Do you see what I'm getting at? It can't be very clear, by the very nature of the process and what we
can only think of as the goal of the process. You are giving form, you are giving definition, you are
giving a more accurate sense of direction to some sort of general sense within yourself.

Maybe one should think of oneself as being more like a sort of plant, or not even a plant, a seed. You
are deeply buried underneath the earth. Maybe there's several feet of earth on top of you, but as you
are sort of nestling down there, not exactly rotting away but you are just sort of down there buried
and you feel somehow coming from above and penetrating through the earth a sort of warmth and
you just start stirring, you germinate. And you can't see the sun, maybe you've no idea what is the
sun - I mean how could you form an idea of the sun - but you just respond to that warmth and you
germinate and you start sprouting upwards in that direction. This is the sort of thing that happens.
You follow the direction of the warmth as it were but you don't know anything about the sun. When
your little shoot emerges above the soil, well even then you won't know anything about the sun but
you will feel a little bit and you will start expanding and opening and in that way the whole process
continues until you stand in the open sunlight as a fully opened flower. Maybe that corresponds to
what we call Enlightenment. I could continue the metaphor indefinitely but you see the sort of thing I
am getting at. It's not that you have a clear picture of what Enlightenment is and then you sort of
quite confidently go towards that and you reach and realise it. It isn't so clear cut as that.

If one has this sensation, as it were, of the warmth coming from above or the light coming from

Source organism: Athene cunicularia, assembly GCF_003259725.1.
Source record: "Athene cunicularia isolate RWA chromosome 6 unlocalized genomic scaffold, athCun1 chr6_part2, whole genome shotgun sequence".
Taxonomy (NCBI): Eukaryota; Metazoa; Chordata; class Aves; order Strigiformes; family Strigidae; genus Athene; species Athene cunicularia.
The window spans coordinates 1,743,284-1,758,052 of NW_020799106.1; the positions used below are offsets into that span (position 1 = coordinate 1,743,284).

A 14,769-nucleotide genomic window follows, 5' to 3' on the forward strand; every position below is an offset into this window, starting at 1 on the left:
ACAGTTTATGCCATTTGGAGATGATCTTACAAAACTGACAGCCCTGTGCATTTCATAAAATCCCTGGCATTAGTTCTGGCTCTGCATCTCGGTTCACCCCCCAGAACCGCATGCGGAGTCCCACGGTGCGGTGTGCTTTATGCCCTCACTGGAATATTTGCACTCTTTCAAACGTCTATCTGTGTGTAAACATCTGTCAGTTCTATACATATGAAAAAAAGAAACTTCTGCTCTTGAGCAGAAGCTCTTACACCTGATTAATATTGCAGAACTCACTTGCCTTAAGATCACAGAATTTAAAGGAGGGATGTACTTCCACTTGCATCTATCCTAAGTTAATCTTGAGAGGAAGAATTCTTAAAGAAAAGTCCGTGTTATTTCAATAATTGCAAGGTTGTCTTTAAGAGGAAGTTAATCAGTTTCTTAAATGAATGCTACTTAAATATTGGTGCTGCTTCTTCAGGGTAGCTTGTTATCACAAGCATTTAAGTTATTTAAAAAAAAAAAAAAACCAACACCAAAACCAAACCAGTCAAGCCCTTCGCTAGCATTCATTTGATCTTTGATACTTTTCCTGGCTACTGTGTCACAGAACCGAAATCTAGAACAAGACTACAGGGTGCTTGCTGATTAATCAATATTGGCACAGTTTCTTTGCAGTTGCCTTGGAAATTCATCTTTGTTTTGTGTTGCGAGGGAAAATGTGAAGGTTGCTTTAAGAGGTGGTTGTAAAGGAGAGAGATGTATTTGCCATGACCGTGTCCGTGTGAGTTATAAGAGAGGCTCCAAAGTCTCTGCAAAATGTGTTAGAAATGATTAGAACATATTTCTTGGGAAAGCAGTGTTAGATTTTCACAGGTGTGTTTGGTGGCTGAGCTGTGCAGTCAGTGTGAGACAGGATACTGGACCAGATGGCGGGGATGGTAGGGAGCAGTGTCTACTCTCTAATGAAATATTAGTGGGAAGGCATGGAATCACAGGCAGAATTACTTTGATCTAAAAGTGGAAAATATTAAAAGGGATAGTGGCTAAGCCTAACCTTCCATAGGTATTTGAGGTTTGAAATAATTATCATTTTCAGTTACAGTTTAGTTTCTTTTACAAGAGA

above and if one is simply following that, even though one doesn't know anything about the source
of that light or is not able to define it or describe it, that,s quite enough. One is faithful as it were,
true, as it were, to that warmth and to that light. And one is following it and trying to reach the source
from which it comes, even though you can't see that source or even though thinking of it as a source
even is just a way of thinking, but we can't think of it in any other way if we are to think at all.

But going toward Enlightenment and reaching and arriving there and travelling in that direction is
certainly not having a clear picture say of a place like Glasgow which you might never have seen
before and you know the road and you know that you are going to go along the road in a certain way
and get to Glasgow. That is the sort of analogy we often use but it isn't really very much like that at

__________: There's a difficulty when people say, if say I've got some doubt about what I'm doing

and they might say "well as long as it conduces towards Enlightenment" and in a sense it's unreal,
there's just nothing to go on.

S: Well you won't know whether it conduces towards Enlightenment in the absolute sense until
you're there, and then you will look back and you will see your whole meandering path. 'Oh yes,
when I did that I went away, and when I did that I came back.' You will know that then, but at present
one can only try to assess one's development over a much shorter period and that is quite difficult.

Sometimes you may not know at the end of a year whether you have made progress or not. You only
know that you have been working quite hard and doing your best, but whether it results in any
overall absolute progress in terms of approximation to the goal you may not be able to say at all, not
with any certainty.

Bernie Tisch(?): Something I have been wondering Bhante is, you at the moment doing the
ordinations, the Initiations, you are not going to last forever then what?

S: Then what? Well obviously somebody else will have to do it whether collectively or singularly.
But this is not unthought of and not unprovided for. If Buddhism could survive the Buddha's death it
can survive anybody's death. (Laughter)

Ajita: The feeling I get when I was going for Ordination
was that it hadn't got anything to do with my intellect at
all. As though my heart was set on opening up to waves and flows
and it seemed like the only thing to do. There didn't seem too
much of a choice involved really although I did ask for ordination.

S: Well you could even say that if you really do ask ...